Research released earlier today by the Consumer Financial Protection Bureau (CFPB) finds that a growing number of consumers aged 60 or older are struggling financially to repay student loans. The majority of these loans were either co-signed or borrowed on behalf of younger family members. From 2005 to 2015, the number of senior citizens affected quadrupled from 700,000 to 2.8 million. The average debt owed by older borrowers also doubled during this time period from $12,000 to $23,500.
Since 2015, nearly 40 percent of older federal student loan borrowers aged 65 or older were in default. In the worst circumstances, these consumers are foregoing their own regular medical care or partially forfeiting federal benefits such as Social Security to repay student loans.
In reaction to these findings, the Center for Responsible Lending (CRL) made the following statements:
"America's older consumers do not deserve to have their proverbial 'golden years' tarnished by heavy student debt or have their Social Security benefits reduced for trying to help a younger family member get a college education," said Robin Howarth, a senior researcher with CRL. "No one's parents or grandparents should be financially forced to forego health care services and/or medicine to repay a loan that was eligible for modification. As a nation and as a people, we can and should do better."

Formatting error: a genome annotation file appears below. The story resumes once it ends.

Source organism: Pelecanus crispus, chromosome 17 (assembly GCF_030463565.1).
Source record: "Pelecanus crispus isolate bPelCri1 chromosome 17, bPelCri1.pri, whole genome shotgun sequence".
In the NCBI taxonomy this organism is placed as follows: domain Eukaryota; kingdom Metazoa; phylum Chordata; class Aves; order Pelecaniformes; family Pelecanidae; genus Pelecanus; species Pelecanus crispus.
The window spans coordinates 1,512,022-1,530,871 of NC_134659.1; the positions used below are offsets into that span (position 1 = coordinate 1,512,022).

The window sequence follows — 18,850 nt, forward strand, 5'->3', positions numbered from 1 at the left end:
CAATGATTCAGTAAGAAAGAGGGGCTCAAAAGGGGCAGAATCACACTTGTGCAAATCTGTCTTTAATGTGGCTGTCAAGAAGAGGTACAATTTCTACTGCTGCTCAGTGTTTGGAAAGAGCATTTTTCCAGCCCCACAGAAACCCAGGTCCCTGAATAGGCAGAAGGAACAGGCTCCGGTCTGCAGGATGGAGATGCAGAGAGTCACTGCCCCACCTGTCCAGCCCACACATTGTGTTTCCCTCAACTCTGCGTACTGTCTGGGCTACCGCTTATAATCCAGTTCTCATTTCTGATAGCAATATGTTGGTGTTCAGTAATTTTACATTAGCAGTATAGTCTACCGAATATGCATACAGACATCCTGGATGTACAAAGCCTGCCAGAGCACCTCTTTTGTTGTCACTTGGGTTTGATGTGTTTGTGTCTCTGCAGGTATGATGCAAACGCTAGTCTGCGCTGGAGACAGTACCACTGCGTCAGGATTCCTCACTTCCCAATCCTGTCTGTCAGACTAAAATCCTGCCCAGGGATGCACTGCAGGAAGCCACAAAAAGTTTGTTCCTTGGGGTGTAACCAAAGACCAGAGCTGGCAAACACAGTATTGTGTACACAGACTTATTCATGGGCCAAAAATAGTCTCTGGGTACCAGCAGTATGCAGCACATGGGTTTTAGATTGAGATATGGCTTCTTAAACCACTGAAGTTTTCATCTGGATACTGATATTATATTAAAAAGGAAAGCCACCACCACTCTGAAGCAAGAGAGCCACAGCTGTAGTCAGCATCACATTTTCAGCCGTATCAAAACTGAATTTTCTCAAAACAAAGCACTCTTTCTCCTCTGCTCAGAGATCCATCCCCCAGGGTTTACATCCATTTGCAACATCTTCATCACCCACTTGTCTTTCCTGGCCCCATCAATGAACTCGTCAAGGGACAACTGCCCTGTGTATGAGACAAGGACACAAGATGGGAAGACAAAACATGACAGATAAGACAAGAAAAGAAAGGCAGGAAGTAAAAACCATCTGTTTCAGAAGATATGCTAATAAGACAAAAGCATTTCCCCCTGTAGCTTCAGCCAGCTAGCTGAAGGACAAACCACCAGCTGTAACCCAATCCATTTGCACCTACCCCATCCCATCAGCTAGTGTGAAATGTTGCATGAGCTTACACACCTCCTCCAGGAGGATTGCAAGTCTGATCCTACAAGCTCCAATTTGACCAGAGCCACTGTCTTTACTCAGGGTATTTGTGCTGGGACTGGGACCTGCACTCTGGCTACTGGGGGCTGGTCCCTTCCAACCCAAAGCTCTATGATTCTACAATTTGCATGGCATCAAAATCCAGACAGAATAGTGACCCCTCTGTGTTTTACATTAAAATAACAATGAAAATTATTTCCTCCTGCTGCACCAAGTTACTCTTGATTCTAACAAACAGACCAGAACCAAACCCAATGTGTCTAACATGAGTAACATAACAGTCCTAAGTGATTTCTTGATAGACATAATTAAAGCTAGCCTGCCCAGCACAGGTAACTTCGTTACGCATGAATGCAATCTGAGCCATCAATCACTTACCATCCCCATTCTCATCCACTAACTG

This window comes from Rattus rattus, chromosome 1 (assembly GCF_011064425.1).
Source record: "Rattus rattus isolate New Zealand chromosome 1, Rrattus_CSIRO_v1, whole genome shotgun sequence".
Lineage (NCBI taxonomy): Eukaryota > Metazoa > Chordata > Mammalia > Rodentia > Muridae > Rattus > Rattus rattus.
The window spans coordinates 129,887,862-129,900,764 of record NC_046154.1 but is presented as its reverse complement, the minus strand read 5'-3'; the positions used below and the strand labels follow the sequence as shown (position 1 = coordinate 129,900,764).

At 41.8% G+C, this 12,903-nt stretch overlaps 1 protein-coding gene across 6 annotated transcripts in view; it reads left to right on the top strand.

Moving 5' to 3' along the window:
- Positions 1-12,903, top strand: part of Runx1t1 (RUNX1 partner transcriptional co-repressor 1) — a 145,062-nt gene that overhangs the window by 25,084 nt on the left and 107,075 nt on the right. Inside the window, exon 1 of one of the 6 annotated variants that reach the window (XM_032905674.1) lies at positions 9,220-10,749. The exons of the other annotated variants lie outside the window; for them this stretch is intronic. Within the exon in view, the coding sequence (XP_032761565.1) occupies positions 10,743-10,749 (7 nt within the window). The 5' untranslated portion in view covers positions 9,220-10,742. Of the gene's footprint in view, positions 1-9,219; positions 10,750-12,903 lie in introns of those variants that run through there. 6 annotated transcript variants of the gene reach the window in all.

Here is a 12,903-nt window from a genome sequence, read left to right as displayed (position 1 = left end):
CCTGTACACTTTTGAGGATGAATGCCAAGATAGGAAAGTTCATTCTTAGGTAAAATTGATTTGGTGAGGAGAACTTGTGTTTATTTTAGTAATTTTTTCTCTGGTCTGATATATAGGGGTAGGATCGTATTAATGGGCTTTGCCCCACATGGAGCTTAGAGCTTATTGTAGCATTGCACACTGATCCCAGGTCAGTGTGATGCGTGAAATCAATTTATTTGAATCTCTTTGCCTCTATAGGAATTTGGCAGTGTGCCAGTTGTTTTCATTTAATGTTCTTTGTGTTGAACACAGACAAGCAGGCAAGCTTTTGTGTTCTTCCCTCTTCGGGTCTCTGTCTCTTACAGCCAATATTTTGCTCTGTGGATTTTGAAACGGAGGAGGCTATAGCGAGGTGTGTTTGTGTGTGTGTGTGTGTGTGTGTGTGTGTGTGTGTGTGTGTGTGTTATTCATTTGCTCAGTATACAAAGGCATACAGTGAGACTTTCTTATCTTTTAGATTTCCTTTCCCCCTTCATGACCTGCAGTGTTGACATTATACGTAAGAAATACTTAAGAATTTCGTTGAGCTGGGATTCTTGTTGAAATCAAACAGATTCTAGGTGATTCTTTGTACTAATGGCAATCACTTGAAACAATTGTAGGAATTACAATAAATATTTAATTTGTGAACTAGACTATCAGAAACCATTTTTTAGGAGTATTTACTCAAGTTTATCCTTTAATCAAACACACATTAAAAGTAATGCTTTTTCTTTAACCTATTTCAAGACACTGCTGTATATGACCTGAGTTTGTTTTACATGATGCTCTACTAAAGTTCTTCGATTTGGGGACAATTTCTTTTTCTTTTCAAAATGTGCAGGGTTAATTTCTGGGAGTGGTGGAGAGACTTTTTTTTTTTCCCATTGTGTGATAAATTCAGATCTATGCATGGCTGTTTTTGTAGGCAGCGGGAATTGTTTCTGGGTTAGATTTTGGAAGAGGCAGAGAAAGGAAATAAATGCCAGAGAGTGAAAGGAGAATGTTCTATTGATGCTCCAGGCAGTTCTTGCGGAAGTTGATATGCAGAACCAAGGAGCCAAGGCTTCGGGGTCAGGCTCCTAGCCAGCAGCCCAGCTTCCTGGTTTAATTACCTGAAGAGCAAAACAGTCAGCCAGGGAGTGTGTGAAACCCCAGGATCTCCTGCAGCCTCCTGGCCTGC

"In many cases, these growing numbers of senior student defaults could be avoided if loan servicers provided better assistance and response to financially challenged consumers," added Whitney Barkley-Denney, a CRL specialist in student lending and state policy counsel. "Student loan income-based repayments or loan modifications should be available to consumers of all ages. It should be the duty of loan servicers to provide timely and clear information on the options available."
Additional information and research on student loans is available on CRL's website at: http://www.responsiblelending.org/issues/student-loans.
For more information, or to arrange an interview with a CRL spokesperson on this issue, please contact Charlene Crowell at Charlene.Crowell@responsiblelending.org.